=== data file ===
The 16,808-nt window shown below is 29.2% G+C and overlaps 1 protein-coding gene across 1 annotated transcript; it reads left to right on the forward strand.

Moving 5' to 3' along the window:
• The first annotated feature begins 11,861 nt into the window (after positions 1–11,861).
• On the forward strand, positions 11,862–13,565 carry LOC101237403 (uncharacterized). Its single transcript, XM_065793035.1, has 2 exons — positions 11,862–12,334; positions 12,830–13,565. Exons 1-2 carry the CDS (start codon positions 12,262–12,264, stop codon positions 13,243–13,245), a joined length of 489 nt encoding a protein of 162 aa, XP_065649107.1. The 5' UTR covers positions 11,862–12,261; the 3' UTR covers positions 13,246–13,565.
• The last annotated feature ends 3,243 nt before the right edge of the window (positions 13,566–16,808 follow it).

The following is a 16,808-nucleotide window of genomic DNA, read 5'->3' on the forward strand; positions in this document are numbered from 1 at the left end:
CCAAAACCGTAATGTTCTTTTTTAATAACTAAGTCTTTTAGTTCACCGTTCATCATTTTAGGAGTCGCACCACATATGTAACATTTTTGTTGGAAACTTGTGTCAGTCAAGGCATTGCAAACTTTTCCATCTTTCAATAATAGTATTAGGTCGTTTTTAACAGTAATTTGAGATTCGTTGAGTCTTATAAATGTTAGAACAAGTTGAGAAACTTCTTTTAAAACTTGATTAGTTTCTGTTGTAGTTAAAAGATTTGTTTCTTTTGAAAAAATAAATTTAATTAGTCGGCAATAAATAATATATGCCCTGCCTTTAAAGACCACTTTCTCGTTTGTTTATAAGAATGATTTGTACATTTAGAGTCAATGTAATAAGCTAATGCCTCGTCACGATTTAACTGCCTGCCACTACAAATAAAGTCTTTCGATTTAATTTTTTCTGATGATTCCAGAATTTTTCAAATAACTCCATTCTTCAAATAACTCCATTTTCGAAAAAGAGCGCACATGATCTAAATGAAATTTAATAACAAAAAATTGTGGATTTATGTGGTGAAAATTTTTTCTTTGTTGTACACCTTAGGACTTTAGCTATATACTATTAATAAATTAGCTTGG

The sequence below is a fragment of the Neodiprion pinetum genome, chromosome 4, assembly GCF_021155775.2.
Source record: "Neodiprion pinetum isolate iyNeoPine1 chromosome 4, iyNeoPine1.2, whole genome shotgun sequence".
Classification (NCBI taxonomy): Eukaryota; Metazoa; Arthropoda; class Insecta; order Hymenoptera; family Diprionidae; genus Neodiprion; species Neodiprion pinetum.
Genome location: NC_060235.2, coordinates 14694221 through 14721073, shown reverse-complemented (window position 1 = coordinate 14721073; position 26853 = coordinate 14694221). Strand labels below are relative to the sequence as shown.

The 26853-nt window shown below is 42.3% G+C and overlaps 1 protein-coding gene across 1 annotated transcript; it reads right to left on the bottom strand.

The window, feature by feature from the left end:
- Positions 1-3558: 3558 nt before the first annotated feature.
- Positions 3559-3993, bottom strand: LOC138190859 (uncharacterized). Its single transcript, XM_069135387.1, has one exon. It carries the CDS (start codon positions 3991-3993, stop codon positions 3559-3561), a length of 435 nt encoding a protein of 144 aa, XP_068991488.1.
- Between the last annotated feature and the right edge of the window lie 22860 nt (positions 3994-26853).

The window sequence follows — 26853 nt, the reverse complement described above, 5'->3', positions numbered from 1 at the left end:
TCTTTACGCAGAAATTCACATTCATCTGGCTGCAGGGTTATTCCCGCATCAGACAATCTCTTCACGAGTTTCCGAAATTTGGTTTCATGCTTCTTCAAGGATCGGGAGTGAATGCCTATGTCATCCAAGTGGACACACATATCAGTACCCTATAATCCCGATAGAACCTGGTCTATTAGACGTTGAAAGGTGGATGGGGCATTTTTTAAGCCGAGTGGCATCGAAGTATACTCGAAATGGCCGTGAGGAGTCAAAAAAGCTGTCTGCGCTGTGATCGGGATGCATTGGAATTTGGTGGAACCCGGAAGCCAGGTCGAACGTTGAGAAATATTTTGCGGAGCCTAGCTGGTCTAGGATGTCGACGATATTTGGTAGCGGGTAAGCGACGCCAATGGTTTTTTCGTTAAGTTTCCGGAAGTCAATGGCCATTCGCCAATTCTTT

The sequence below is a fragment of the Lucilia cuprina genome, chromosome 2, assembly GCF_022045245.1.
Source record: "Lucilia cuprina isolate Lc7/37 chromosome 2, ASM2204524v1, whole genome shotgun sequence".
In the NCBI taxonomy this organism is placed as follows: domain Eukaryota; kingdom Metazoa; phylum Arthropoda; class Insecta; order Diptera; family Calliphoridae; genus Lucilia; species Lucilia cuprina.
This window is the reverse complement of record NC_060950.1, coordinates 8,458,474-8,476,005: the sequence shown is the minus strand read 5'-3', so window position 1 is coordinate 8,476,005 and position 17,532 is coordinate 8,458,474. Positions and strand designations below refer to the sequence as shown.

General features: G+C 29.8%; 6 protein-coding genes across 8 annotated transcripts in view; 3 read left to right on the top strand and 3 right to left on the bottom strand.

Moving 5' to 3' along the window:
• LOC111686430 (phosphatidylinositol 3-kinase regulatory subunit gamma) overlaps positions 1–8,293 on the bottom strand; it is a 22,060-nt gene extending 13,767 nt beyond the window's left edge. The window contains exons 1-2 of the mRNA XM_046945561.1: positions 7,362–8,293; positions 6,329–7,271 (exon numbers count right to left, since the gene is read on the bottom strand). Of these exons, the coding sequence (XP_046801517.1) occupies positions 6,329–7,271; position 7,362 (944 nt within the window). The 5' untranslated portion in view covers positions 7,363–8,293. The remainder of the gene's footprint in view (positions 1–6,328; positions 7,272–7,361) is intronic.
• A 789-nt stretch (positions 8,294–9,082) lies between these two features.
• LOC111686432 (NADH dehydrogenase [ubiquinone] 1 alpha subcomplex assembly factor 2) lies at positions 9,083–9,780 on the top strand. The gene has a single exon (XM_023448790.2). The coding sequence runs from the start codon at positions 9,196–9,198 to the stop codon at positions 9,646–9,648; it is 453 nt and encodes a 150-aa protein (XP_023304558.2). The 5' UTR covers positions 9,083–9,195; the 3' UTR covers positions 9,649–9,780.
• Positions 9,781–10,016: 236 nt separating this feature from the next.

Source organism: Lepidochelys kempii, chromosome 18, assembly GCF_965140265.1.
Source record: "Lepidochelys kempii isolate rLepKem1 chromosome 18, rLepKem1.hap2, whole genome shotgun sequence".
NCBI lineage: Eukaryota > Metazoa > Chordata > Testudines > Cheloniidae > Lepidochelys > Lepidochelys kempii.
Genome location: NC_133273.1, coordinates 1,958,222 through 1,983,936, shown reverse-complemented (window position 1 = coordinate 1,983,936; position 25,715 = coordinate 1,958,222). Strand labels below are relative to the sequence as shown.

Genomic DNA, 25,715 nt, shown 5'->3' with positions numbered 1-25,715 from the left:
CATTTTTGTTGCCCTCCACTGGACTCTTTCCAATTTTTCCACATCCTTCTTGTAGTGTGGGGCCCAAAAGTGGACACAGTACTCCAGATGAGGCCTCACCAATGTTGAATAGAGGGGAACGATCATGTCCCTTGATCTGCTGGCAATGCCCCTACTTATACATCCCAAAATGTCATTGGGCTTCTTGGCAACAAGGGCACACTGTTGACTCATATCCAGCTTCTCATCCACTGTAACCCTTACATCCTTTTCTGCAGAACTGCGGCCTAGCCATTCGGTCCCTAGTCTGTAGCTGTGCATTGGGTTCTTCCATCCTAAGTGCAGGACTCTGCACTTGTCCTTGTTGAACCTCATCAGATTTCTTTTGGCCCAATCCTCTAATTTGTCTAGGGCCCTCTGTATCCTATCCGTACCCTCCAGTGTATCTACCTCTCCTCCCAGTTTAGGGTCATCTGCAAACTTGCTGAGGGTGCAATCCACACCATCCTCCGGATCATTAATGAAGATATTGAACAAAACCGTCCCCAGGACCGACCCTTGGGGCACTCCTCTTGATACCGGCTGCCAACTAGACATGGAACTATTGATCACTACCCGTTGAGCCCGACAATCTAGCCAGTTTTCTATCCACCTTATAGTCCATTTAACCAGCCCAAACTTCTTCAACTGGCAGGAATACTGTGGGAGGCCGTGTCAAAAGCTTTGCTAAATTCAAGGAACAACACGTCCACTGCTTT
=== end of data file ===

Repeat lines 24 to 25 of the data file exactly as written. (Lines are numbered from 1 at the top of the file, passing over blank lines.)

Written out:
Moving 5' to 3' along the window:
• LOC111686430 (phosphatidylinositol 3-kinase regulatory subunit gamma) overlaps positions 1–8,293 on the bottom strand; it is a 22,060-nt gene extending 13,767 nt beyond the window's left edge. The window contains exons 1-2 of the mRNA XM_046945561.1: positions 7,362–8,293; positions 6,329–7,271 (exon numbers count right to left, since the gene is read on the bottom strand). Of these exons, the coding sequence (XP_046801517.1) occupies positions 6,329–7,271; position 7,362 (944 nt within the window). The 5' untranslated portion in view covers positions 7,363–8,293. The remainder of the gene's footprint in view (positions 1–6,328; positions 7,272–7,361) is intronic.